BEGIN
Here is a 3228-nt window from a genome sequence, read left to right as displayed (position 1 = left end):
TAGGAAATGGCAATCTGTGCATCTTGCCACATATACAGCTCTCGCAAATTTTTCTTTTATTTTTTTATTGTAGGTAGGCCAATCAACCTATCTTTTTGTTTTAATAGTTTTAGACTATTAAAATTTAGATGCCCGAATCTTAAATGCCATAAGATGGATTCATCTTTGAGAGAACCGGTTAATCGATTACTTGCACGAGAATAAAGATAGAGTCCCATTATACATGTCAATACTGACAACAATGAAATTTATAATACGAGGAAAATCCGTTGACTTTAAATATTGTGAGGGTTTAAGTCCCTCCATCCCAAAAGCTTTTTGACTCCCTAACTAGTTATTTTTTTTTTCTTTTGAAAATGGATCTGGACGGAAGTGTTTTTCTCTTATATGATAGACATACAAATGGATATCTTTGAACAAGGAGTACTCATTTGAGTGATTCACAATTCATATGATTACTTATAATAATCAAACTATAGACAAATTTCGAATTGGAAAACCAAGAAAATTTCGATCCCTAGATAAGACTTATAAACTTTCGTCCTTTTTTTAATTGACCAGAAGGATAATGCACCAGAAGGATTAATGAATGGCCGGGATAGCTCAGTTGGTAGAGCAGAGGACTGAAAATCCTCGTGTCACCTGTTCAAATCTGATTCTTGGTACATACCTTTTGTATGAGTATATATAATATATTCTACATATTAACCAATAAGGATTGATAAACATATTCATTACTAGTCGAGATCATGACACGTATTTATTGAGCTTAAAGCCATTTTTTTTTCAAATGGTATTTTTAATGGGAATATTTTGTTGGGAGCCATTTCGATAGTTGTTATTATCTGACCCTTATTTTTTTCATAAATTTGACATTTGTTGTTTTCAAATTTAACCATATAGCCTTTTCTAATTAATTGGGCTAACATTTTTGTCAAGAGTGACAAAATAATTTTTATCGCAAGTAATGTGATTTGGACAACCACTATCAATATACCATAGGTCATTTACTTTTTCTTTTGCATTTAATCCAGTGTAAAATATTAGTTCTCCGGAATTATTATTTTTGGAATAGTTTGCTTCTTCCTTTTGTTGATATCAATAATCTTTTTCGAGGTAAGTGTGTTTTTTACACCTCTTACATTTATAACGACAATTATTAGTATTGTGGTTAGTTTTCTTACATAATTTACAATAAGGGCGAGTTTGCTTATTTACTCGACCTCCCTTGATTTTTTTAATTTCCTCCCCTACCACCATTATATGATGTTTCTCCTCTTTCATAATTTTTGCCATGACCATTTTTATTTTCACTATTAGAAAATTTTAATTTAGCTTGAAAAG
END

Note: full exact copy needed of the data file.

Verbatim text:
Here is a 3228-nt window from a genome sequence, read left to right as displayed (position 1 = left end):
TAGGAAATGGCAATCTGTGCATCTTGCCACATATACAGCTCTCGCAAATTTTTCTTTTATTTTTTTATTGTAGGTAGGCCAATCAACCTATCTTTTTGTTTTAATAGTTTTAGACTATTAAAATTTAGATGCCCGAATCTTAAATGCCATAAGATGGATTCATCTTTGAGAGAACCGGTTAATCGATTACTTGCACGAGAATAAAGATAGAGTCCCATTATACATGTCAATACTGACAACAATGAAATTTATAATACGAGGAAAATCCGTTGACTTTAAATATTGTGAGGGTTTAAGTCCCTCCATCCCAAAAGCTTTTTGACTCCCTAACTAGTTATTTTTTTTTTCTTTTGAAAATGGATCTGGACGGAAGTGTTTTTCTCTTATATGATAGACATACAAATGGATATCTTTGAACAAGGAGTACTCATTTGAGTGATTCACAATTCATATGATTACTTATAATAATCAAACTATAGACAAATTTCGAATTGGAAAACCAAGAAAATTTCGATCCCTAGATAAGACTTATAAACTTTCGTCCTTTTTTTAATTGACCAGAAGGATAATGCACCAGAAGGATTAATGAATGGCCGGGATAGCTCAGTTGGTAGAGCAGAGGACTGAAAATCCTCGTGTCACCTGTTCAAATCTGATTCTTGGTACATACCTTTTGTATGAGTATATATAATATATTCTACATATTAACCAATAAGGATTGATAAACATATTCATTACTAGTCGAGATCATGACACGTATTTATTGAGCTTAAAGCCATTTTTTTTTCAAATGGTATTTTTAATGGGAATATTTTGTTGGGAGCCATTTCGATAGTTGTTATTATCTGACCCTTATTTTTTTCATAAATTTGACATTTGTTGTTTTCAAATTTAACCATATAGCCTTTTCTAATTAATTGGGCTAACATTTTTGTCAAGAGTGACAAAATAATTTTTATCGCAAGTAATGTGATTTGGACAACCACTATCAATATACCATAGGTCATTTACTTTTTCTTTTGCATTTAATCCAGTGTAAAATATTAGTTCTCCGGAATTATTATTTTTGGAATAGTTTGCTTCTTCCTTTTGTTGATATCAATAATCTTTTTCGAGGTAAGTGTGTTTTTTACACCTCTTACATTTATAACGACAATTATTAGTATTGTGGTTAGTTTTCTTACATAATTTACAATAAGGGCGAGTTTGCTTATTTACTCGACCTCCCTTGATTTTTTTAATTTCCTCCCCTACCACCATTATATGATGTTTCTCCTCTTTCATAATTTTTGCCATGACCATTTTTATTTTCACTATTAGAAAATTTTAATTTAGCTTGAAAAG